Blest Be the Tie that Binds

One year, on a trip north from Los Angeles, we stopped off at the University of California at Santa Cruz campus to visit a married couple, both in graduate school studying computer programing. When I asked about their projects, one of the students said she was working on a component that would become part of…

Conversation with My Google Assistant

Good morning! What? Is there something you’d like to say? No, not really. Well, what time is it? It’s morning. That’s why I said, “Good morning.” Would you like me to look something up for you? No. I could give you a weather report. No. Would you like to know what’s trending – No. Care…

Sitting Out: Painting in Progress

Portlanders love to sit out. At sidewalk cafes, outside pubs, in their yards or drives. On porches, decks, balconies. In parks. On special occasions, neighbors will close their street to cars so they can sit out in the middle of the block at improvised tables in whatever chairs seem to turn up. The atmosphere of…

Notes on Julian Gallo’s “The Penguin and The Bird”

Julian Gallo’s “The Penguin and The Bird” (2018, New Horizons Editions) is an impressionistic work. It functions as a graphic novel, but one without the drawings. There are 72 short chapters spread across 122 pages of text. The chapters are organized into four parts: “Her Mother’s Violin Early Autumn, 1979,” which concludes with Chapter 13,…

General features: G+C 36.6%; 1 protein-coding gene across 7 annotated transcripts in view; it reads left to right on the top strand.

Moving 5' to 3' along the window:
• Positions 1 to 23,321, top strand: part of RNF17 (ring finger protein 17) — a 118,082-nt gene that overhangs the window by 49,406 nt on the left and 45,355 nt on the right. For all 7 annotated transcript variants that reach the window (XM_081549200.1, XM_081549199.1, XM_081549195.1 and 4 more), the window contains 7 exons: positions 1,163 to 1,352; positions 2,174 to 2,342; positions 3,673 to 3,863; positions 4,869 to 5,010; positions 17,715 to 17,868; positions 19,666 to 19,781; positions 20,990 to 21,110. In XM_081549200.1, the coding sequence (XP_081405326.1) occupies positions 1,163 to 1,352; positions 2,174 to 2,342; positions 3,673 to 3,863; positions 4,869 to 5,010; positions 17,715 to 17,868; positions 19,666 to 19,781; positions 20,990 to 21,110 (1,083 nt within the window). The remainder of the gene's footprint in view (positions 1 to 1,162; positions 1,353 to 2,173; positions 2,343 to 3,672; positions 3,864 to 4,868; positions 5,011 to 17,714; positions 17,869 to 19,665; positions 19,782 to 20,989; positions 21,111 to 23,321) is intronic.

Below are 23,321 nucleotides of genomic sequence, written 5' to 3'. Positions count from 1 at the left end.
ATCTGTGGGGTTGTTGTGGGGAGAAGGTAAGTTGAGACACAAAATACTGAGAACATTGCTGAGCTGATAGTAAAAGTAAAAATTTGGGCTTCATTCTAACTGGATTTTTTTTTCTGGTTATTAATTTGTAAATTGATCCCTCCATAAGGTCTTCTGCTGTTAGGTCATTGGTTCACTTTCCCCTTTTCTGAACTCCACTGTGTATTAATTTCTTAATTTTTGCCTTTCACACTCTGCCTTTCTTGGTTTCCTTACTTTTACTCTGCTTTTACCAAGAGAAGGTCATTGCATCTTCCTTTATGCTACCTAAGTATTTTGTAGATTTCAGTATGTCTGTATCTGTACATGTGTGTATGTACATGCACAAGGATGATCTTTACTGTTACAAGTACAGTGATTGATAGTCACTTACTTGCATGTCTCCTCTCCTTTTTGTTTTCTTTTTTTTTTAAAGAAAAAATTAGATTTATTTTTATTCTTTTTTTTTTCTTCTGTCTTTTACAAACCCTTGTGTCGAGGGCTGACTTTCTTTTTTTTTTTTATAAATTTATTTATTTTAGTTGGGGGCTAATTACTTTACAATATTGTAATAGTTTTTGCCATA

Cyberpunk

Round ears curl silver coils of sounds, across nose stands glass bridge in worm-fog, always under construction. Every sense a degree, and digression, and distraction. This is technology: rubber sneakers, cotton threads, titanium screw implants capped with fool’s gold. Then that hardened heart lumbering loose without nails full of sloth a snail’s shake ebbs &…

Three Poem Treats

3 If I write the poem in my heart things fall apart, I fall apart nocentior can hold I wrote this panning for gold. 2 If I forget who I am maybe I’ll be Sam I am until it comes back to me who I’m supposed to be. 1 The ironies of life are not…

Notes on Jessica Sequeira’s “A Furious Oyster”

I was reading Jessica Sequeira’s debut novel, “A Furious Oyster” (Dostoyevsky Wannabe, 2018), when the 30 August London Review of Books arrived in the day’s mail. A book review should reveal something unexpected, but to do that the book under consideration must be heard in a whisper. I turned to the review of Zadie Smith’s…

The Bananafish

A popular fish in some schools the deep sea swallower called the bananafish: Sansjawdsalumpigus. Though it lives on the floor of the aphotic zone, it is not bioluminescent; in fact, it’s invisible. Rising to the surface with changes of tide, mind, and mood, it’s worse by tens than the burbling Jabberwock. A bananafish is never…